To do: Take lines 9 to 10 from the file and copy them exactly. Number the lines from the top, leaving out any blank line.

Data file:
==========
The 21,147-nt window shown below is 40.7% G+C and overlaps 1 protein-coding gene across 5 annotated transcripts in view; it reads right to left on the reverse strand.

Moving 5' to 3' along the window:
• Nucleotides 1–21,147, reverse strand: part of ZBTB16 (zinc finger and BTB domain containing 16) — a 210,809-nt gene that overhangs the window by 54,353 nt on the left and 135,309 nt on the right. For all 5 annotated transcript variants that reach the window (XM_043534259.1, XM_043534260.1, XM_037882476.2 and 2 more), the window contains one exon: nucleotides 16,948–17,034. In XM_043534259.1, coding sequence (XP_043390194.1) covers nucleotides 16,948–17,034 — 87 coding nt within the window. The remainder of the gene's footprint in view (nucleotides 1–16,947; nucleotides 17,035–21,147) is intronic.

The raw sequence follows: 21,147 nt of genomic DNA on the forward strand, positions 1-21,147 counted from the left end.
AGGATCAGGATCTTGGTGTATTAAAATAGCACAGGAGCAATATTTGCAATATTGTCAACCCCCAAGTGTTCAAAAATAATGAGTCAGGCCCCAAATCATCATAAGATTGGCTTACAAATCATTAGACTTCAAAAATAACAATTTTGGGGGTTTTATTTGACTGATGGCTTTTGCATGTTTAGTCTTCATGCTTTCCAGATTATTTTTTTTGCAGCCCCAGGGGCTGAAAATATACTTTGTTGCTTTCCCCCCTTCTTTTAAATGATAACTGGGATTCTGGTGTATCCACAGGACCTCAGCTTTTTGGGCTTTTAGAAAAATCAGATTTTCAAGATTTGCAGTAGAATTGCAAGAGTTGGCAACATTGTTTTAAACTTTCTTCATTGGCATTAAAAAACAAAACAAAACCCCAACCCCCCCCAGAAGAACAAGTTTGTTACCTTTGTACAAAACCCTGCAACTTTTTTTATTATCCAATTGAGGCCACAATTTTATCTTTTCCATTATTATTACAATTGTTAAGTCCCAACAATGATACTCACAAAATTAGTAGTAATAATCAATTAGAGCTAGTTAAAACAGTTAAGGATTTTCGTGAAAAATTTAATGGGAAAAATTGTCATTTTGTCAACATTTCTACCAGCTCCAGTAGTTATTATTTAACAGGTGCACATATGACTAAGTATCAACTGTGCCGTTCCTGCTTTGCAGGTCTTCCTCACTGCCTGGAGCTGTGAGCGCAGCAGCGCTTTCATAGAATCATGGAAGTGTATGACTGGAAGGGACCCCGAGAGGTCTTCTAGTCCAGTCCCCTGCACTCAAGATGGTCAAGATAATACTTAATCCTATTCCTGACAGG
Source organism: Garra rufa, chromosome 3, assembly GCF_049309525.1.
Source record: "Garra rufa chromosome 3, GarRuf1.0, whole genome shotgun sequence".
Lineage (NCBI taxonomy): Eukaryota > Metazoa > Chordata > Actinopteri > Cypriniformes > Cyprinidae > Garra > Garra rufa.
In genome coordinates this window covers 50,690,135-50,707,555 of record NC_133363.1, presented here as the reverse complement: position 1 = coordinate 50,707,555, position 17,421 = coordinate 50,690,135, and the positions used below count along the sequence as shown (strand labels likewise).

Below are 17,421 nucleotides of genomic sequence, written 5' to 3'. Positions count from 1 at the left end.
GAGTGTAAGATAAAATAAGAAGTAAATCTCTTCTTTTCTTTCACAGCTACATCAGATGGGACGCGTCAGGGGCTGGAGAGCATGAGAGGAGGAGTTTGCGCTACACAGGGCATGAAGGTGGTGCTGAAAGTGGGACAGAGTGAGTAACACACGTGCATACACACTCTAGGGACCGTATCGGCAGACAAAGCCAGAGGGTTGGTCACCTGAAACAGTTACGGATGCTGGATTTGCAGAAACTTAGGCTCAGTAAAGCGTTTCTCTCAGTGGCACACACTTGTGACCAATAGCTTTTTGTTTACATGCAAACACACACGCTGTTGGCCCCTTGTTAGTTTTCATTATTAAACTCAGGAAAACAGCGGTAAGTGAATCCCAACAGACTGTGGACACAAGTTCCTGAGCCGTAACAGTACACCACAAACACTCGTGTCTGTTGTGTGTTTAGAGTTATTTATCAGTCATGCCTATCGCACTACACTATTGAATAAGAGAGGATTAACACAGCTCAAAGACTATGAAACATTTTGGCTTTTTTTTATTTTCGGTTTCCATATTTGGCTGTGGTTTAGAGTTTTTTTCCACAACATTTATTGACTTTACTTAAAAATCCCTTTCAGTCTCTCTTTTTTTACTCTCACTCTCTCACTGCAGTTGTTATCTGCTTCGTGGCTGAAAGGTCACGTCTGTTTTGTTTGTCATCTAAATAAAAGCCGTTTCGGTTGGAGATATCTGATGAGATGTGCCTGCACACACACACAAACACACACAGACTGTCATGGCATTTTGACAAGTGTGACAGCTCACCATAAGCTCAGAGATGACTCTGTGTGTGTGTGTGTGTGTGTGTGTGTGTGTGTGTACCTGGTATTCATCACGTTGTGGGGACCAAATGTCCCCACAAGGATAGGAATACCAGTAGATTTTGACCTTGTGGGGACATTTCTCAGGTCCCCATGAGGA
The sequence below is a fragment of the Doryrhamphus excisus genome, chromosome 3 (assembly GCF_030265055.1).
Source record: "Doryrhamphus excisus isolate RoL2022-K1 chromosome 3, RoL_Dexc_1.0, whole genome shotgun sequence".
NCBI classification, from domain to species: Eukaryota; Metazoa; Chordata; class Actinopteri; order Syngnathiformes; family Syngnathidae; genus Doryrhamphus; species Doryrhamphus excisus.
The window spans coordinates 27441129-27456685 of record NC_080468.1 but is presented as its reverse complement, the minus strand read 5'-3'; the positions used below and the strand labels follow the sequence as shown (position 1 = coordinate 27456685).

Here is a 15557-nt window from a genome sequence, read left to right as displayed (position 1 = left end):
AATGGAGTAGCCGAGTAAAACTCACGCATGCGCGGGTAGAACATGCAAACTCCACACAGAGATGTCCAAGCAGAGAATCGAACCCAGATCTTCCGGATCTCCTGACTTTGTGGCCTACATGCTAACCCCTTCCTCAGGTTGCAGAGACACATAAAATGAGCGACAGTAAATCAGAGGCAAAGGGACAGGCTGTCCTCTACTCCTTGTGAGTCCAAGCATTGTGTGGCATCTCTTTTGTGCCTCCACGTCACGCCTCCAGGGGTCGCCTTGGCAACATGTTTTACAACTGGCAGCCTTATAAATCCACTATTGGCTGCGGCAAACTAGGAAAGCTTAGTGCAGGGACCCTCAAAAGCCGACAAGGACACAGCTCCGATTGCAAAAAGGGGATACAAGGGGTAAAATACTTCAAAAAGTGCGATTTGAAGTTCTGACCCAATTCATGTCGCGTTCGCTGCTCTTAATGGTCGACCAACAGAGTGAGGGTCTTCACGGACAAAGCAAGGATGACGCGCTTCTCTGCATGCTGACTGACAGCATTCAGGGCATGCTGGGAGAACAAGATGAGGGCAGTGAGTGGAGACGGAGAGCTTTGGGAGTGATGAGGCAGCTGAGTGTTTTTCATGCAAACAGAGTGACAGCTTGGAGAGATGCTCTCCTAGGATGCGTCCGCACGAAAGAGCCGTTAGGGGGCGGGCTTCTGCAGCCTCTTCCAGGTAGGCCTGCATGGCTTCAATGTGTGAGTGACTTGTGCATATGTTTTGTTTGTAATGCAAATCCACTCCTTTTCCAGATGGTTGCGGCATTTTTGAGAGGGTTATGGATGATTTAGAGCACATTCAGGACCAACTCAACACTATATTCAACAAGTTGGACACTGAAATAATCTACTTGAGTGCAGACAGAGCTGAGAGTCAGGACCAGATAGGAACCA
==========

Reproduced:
In genome coordinates this window covers 50,690,135-50,707,555 of record NC_133363.1, presented here as the reverse complement: position 1 = coordinate 50,707,555, position 17,421 = coordinate 50,690,135, and the positions used below count along the sequence as shown (strand labels likewise).

Below are 17,421 nucleotides of genomic sequence, written 5' to 3'. Positions count from 1 at the left end.